WASHINGTON (CN) — During the 1918 pandemic, quack doctors and con men prescribed consuming kerosene — dispensed atop a lump of sugar, of course — to ward off influenza.
It did not, would not and could not work, but over a century later, President Donald Trump stood in the James Brady briefing room of the White House and ruminated on the idea of mainlining disinfectants.
“I see the disinfectant that knocks it out in a minute, one minute. And is there a way we can do something like that by injection inside, or almost a cleaning? Because you see it gets inside the lungs and it does a tremendous number on the lungs, so it would be interesting to check that,” Trump said Thursday night.
His remarks followed a presentation from William Bryan, the acting undersecretary for science and technology at the Department of Homeland Security, where Bryan referred to a U.S. Army study of various tests on the novel coronavirus in saliva droplets. On some surfaces, isopropyl alcohol could kill the virus in just 30 seconds, and bleach worked in five minutes on some surfaces, or 30 seconds if hit with isopropyl alcohol.
The study, which is not yet public and also has not been peer reviewed, also suggests that the respiratory virus may die out on nonporous surfaces with hotter, more humid temperatures or when exposed to significant amounts of ultraviolet light.
On this specific point, the National Academies of Sciences has found supportive, peer-reviewed data, but the findings remain inconclusive.
What is conclusive, however, is that drinking bleach or injecting disinfectants into the body will result in injury or death.
The national discussion triggered Reckitt Benckiser, the company that makes disinfectants Lysol and Dettol, to issue a statement on Friday.
“As a global leader in health and hygiene products, we must be clear that under no circumstance should our disinfectant products be administered into the human body (through injection or ingestion or any other route),” the company said.
As sharp warnings from doctors, medical and public health experts poured in, suggesting Americans ignore any advice to ingest disinfectant, the White House said Trump’s nationally broadcast remarks were taken out of context.
“President Trump has repeatedly said that Americans should consult with medical doctors regarding coronavirus treatment, a point that he emphasized again during yesterday’s briefing,” press secretary Kayleigh McEnany said before offering another refrain long rote for the Trump administration.
“Leave it to the media to irresponsibly take President Trump out of context and run with negative headlines,” she added.
Anna Yeung-Cheung, a professor of biology, virology and infectious disease at Manhattanville College in New York, told Courthouse News about her bafflement in hearing Trump’s comments Thursday.
“He’s the president of the United States. I understand he’s not a scientist, but sometimes, I believe, you need to be much more careful in what you’re saying,” she said. “I understand we have freedom of speech, but coming from a leader, it’s not just a joke.”
So jarring were the remarks that a former student called Yeung-Cheung upon seeing the briefing to ask: “What is happening?”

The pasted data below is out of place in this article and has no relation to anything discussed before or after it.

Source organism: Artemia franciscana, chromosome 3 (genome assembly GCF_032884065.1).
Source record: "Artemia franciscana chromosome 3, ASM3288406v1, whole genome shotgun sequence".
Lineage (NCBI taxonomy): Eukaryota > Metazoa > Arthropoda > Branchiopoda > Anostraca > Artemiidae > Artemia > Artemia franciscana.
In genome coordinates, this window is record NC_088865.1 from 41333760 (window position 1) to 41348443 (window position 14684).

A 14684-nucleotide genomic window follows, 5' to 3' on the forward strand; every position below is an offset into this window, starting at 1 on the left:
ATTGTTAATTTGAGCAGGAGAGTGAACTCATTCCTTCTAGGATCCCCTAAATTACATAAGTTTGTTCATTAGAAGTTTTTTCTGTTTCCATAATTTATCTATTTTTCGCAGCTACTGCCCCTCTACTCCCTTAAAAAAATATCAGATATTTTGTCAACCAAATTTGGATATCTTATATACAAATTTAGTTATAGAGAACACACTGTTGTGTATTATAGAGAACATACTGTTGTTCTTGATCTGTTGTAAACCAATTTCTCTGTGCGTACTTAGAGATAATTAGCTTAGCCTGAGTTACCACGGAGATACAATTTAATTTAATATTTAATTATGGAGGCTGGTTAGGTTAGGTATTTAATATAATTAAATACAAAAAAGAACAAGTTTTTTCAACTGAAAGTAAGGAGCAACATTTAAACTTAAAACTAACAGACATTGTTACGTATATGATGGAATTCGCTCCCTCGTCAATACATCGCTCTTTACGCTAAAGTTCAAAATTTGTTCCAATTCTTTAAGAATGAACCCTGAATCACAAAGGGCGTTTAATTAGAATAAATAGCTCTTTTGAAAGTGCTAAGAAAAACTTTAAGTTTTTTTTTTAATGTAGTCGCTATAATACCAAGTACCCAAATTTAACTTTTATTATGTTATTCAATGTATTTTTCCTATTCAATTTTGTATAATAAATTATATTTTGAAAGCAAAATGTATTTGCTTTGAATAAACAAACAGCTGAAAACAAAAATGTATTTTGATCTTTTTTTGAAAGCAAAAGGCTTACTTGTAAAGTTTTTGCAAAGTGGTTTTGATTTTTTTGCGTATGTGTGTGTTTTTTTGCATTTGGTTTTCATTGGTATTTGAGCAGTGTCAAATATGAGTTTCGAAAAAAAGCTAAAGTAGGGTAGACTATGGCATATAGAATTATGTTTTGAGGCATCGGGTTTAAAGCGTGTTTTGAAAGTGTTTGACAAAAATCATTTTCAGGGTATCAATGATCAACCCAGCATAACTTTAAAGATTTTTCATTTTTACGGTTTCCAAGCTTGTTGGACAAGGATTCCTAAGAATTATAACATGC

The president has a history of making specious medical claims.
In March, he repeatedly asserted that vaccines for coronavirus would be ready in months.
This prompted regular reminders from Health and Human Services Secretary Alex Azar and members of the task force, including Dr. Anthony Fauci, director of the National Institute for Allergies and Infectious Disease, to emphasize that vaccine deployment is over a year away.
His intentions aside, Trump’s widespread and public pumping of the anti-malarial drug hydroxychloroquine as a “game changer” treatment for Covid-19 has already proved damaging.
Last month, following Trump’s weeks of effusive praise of hydroxychloroquine, a husband and wife in their 60s in Arizona attempted to ward off the virus by treating themselves with a chemical additive used to clean fish tanks known as chloroquine phosphate.
While containing a similar element to the anti-malarial drug, chloroquine phosphate is not intended for that use and, according to Banner Health, it was a tangle of misinformation that led to the couple ingesting the drug, the husband dying, and the wife coming under critical care.
A study released last week by the Department of Veterans Affairs found patients hospitalized with Covid-19, the respiratory disease caused by the novel coronavirus, experienced no benefit from taking hydroxychloroquine.
As is common of this early pandemic research, this study is also not yet peer reviewed. It found higher mortality rates among those treated with the drug than those who were not: over 27% of patients treated with hydroxychloroquine died compared with the 11.4% death rate among those who did not take it.
With viable, safe treatments still far off, and with his penchant for making patently false medical claims — like wind turbines causing cancer — it is unlikely that the lure of a quick fix will vanish from the president’s mind.
“He must be more careful, his team must be more careful,” Yeung-Cheung said before noting how the very warnings against ingestion on disinfectants couldn’t be more clear. “I don’t think any medical professional or scientist would say, yes, you can try this.”